SHUFFLE Editorial (LTIME83B) Unofficial

Problem Link: CodeChef: Practical coding for everyone

The trick is to realize that the problem is equivalent to dividing the array A in K subarrays, sort them individually and then check if the final array is sorted.
The i^{th} subarray will have elements at indices: i, i+K, i+2K, .... Since we can swap elements at these indices only, we see that each subarray can be sorted. (Proof: Sorting each subarray is equivalent to performing bubble sort on it).
After sorting each subarray, we check if the final array is sorted or not.
For example:

Let A = [10, 1, 8, 7, 20, 2, 9] and K = 3
Our subarrays will be:
A1 = [10, 7, 9]
A2 = [1, 20]
A3 = [8, 2]
Sorting them will give
A1 = [7, 9, 10]
A2 = [1, 20]
A3 = [2, 8]
Our final Array would be: 
A = [7, 1, 2, 9, 20, 8, 10] which is not sorted, so the answer is no.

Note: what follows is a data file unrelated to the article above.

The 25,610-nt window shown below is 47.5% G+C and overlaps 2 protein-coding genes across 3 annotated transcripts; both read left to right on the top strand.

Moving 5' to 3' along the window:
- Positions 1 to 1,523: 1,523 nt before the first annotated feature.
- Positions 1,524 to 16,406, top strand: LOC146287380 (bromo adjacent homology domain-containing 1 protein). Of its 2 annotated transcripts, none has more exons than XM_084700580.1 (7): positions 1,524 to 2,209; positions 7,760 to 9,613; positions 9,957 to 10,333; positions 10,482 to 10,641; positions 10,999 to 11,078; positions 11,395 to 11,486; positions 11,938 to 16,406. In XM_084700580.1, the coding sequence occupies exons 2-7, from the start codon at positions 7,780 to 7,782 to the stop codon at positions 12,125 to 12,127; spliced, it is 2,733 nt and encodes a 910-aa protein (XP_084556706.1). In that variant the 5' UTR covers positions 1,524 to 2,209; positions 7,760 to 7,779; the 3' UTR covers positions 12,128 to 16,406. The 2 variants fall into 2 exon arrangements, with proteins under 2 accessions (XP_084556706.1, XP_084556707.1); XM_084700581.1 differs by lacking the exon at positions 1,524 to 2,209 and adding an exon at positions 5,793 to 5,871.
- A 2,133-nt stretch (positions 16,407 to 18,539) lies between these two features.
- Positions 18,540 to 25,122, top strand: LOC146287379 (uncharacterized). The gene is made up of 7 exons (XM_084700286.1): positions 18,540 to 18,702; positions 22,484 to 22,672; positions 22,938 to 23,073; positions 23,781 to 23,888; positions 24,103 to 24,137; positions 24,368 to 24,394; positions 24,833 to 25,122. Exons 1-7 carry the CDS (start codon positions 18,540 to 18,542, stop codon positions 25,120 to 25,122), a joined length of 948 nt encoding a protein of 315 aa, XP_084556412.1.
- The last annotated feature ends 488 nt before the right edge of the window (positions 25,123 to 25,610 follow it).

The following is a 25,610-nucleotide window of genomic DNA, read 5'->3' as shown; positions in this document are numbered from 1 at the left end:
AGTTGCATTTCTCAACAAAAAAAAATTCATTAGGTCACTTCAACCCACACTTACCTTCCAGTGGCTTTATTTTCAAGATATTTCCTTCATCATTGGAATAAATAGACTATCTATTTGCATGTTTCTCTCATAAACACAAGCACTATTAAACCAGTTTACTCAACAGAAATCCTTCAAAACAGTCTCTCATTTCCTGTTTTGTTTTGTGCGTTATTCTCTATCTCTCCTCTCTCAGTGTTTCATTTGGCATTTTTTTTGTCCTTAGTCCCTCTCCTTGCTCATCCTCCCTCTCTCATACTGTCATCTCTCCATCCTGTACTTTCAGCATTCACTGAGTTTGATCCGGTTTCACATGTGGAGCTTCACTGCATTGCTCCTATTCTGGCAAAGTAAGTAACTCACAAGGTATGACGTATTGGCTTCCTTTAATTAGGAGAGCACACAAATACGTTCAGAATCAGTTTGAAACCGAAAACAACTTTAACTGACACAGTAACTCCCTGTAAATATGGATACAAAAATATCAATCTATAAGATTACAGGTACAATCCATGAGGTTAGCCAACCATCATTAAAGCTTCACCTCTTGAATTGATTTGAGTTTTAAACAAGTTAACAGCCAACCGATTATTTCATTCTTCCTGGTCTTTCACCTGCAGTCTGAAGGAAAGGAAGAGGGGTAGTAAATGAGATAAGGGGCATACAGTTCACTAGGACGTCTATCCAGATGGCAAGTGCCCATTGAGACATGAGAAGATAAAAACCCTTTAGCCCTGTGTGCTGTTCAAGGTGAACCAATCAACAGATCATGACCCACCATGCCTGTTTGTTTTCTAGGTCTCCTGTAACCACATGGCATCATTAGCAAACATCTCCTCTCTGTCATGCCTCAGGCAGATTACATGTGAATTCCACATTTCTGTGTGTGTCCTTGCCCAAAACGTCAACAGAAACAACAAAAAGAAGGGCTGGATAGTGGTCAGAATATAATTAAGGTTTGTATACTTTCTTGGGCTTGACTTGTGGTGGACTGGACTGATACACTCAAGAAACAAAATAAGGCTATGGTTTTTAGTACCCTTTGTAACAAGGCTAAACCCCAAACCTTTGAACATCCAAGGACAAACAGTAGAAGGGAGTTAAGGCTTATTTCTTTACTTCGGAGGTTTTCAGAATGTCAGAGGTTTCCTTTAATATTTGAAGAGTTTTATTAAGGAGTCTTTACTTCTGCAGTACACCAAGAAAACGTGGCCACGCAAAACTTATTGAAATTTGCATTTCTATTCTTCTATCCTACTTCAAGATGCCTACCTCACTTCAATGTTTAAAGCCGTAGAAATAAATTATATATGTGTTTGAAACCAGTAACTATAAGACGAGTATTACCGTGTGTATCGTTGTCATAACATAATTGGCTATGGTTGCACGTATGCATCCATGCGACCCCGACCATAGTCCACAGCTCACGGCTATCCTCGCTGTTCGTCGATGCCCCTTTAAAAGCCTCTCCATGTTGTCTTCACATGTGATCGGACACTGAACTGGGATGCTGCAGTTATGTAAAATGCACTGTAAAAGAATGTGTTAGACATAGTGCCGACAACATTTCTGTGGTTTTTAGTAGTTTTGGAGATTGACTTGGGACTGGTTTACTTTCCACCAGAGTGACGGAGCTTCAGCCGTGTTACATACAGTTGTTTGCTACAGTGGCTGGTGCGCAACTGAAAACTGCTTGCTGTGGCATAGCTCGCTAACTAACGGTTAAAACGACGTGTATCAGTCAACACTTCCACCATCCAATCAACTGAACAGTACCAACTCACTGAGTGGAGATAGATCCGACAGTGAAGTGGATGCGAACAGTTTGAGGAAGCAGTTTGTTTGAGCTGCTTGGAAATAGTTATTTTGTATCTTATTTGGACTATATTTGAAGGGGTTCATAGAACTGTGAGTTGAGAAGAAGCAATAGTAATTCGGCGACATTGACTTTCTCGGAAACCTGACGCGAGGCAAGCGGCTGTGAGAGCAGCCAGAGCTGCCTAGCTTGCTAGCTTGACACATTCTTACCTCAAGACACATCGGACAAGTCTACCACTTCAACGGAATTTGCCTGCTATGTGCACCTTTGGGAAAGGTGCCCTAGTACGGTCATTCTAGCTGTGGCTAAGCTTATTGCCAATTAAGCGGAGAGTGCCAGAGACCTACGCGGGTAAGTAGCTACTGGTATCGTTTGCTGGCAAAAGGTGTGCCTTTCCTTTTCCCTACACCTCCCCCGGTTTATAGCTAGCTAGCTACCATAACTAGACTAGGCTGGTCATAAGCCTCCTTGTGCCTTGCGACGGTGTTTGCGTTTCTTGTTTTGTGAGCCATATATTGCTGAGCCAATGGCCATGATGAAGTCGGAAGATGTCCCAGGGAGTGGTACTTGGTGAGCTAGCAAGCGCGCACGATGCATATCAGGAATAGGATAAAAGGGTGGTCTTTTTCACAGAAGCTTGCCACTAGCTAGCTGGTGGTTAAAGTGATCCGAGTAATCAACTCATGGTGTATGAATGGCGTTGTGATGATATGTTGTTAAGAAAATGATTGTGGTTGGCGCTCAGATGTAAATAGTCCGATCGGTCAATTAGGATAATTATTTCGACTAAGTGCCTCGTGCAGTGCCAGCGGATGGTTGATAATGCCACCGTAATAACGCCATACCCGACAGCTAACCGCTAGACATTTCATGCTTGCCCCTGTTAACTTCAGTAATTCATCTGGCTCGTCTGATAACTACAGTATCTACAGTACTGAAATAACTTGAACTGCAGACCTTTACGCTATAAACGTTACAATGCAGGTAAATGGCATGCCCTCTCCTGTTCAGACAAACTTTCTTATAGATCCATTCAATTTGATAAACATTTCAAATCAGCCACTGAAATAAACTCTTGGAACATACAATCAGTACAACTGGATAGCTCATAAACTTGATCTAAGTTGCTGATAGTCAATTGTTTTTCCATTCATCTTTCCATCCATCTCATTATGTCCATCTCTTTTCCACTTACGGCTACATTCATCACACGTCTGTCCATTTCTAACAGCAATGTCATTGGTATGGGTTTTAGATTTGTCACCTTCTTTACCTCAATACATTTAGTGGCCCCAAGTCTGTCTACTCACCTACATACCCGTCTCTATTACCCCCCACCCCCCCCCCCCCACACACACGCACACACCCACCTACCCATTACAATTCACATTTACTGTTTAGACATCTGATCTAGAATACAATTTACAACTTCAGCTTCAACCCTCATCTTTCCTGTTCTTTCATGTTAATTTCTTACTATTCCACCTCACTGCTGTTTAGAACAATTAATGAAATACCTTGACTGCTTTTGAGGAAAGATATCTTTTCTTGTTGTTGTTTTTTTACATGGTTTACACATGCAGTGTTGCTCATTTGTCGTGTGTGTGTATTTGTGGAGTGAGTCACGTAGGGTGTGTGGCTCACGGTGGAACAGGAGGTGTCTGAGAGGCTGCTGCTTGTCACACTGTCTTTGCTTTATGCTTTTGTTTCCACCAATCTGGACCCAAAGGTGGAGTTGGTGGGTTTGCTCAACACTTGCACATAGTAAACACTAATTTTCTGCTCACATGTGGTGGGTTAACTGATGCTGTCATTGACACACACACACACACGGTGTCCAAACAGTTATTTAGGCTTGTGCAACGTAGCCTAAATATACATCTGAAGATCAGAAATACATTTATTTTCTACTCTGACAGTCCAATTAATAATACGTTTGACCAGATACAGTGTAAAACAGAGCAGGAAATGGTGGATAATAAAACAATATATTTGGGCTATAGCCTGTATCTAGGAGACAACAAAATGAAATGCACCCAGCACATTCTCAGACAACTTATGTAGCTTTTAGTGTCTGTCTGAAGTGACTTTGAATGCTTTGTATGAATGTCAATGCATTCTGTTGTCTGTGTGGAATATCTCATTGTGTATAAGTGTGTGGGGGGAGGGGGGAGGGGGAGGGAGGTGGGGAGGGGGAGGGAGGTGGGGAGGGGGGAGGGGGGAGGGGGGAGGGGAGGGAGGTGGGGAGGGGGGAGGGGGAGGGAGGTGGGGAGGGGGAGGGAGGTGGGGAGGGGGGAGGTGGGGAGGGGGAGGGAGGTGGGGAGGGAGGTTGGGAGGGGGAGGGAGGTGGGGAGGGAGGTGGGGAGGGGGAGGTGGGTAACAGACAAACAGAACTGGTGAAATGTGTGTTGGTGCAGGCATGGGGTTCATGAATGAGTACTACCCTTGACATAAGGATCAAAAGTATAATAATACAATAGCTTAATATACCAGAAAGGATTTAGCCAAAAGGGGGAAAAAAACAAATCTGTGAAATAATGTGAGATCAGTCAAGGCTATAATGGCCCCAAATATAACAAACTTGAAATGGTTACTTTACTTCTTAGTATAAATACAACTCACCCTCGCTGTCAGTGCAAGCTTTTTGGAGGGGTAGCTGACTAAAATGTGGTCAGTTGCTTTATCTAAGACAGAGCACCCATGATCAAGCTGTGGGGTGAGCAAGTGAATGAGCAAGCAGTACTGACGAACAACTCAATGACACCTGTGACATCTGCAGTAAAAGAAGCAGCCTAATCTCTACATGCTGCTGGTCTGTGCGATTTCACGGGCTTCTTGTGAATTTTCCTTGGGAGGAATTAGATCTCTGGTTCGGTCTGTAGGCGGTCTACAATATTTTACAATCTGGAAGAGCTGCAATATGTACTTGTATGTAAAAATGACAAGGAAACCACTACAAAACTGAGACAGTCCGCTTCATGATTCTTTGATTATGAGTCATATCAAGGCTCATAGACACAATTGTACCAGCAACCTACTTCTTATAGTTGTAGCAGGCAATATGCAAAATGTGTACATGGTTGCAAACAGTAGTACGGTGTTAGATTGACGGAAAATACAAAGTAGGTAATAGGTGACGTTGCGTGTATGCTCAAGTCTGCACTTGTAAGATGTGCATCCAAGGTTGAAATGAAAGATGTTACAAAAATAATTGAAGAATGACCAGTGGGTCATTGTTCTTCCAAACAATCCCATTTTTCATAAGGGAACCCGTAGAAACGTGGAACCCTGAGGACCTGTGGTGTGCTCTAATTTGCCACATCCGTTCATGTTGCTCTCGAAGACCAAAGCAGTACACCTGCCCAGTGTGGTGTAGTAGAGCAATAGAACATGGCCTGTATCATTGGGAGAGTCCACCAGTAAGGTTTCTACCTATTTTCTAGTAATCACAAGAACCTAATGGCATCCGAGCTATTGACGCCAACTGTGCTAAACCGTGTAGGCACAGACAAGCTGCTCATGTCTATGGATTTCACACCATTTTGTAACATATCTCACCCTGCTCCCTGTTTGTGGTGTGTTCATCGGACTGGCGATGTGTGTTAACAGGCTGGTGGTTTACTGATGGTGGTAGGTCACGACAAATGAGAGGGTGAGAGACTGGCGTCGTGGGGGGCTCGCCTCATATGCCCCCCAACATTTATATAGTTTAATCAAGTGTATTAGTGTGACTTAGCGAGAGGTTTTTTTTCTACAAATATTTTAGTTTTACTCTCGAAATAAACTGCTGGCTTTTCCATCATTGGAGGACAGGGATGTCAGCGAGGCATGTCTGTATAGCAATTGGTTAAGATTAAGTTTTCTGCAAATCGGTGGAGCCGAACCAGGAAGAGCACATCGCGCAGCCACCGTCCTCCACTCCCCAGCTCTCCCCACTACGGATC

Note that while coding, we have to take care of the fact that there can be unequal elements in the subarrays.

Accepted Code:

t = int(raw_input())
while t!=0:
    n, k = map(int, raw_input().split())
    a = map(int, raw_input().split())
    if k==1:
        print "yes"
    L = []
    for i in range(k):
        j = 0
        x = []
        while k*j+i<n:
        x = sorted(x)
    A = []
    j = 0
    for j in range(n/k):
        for i in range(k):
    for i in range(n%k):
    possible = True
    for i in range(len(A)-1):
        if A[i]>A[i+1]:
            possible = False
    if possible==True:
        print "yes"
        print "no"

Thank for the explanation but I think you should put unofficial in the title. Official editorial: SHUFFLE - Editorial

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